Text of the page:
I feel much better for having quoted that. To paraphrase Santayana, those who forget how Congress can waste your money are doomed to supply it with even more. But let us relax now into the beauty of this cathedral of transportation, while trying to forget for the moment that Congress is now in charge of "reforming" Amtrak.
It makes sense to start our first walk here, for two reasons. The first and obvious being that this might well be where you're arriving. The second is that Union Station was built at the turn of the century as part of a plan to finish what L'Enfant had begun. The station's architect was a man named Daniel H. Burnham, a Chicagoan who had been director of works for the Chicago Columbian Exposition of 1893. The Exposition's "Court of Honor," displaying buildings of even height, with lots and lots of statues and fountains, got America's architects to thinking that the slightly shabby, thrown-together melange that was the nation's capital could use some brightening up.
This led to the McMillan Commission of 1901, headed by Senator James McMillan of Michigan, a railroad magnate. And now I must eat my words about how Congress screws up everything, because in this case, it didn't. What it did was to appoint the country's aesthetic A-Team--Burnham; New York architect Charles F. McKim; landscape architect Frederick Law Olmsted, Jr.; and sculptor Augustus Saint-Gaudens--and send them on a seven-week tour of Europe to gather up ideas, then turn them loose on the capital city. The result, a Rome-on-the-Potomac landscape of gleaming white granite and marble buildings squatting on a vast green lawn, is the city that you are now standing in. Its trophies are Union Station, the Lincoln Memorial, the Reflecting Pool, the Memorial Bridge to Arlington, the Federal Triangle. L'Enfant's Renaissance city, reborn as a Beaux Arts showcase.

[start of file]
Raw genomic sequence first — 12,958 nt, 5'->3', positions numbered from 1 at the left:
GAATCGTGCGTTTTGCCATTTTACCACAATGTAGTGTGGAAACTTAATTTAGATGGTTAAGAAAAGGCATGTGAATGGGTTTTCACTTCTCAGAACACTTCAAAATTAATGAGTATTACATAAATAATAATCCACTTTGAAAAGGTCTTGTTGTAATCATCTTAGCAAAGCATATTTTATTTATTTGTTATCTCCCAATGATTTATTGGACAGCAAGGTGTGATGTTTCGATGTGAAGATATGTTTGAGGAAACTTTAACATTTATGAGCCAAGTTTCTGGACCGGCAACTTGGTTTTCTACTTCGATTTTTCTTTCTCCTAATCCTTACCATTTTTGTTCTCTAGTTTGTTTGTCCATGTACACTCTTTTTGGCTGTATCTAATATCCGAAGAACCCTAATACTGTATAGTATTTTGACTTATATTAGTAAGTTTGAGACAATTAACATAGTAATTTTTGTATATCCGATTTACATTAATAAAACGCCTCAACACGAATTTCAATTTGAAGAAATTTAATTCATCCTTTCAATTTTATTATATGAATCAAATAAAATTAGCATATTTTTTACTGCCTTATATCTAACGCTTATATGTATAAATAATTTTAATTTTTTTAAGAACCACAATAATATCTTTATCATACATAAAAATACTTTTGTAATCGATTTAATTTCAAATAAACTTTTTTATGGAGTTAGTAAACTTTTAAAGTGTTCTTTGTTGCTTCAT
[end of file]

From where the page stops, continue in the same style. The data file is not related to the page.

Union Station's vast scale isn't simply due to the fact that its builder tended to think big, but has a more practical reason: to accommodate the crowds at presidential inaugurals. As Applewhite notes, every president from Woodrow Wilson to Harry Truman arrived here by train for his inauguration. When the hotels reached maximum occupancy, visitors slept in Pullman sleeping cars on sidings. FDR's and Eisenhower's funeral trains set out from here. Robert F. Kennedy's arrived here. These were great events that took place on a worthy stage. The spectacle of coffins loaded onto military planes in air force hangars or tarmacs have little of the same grandeur.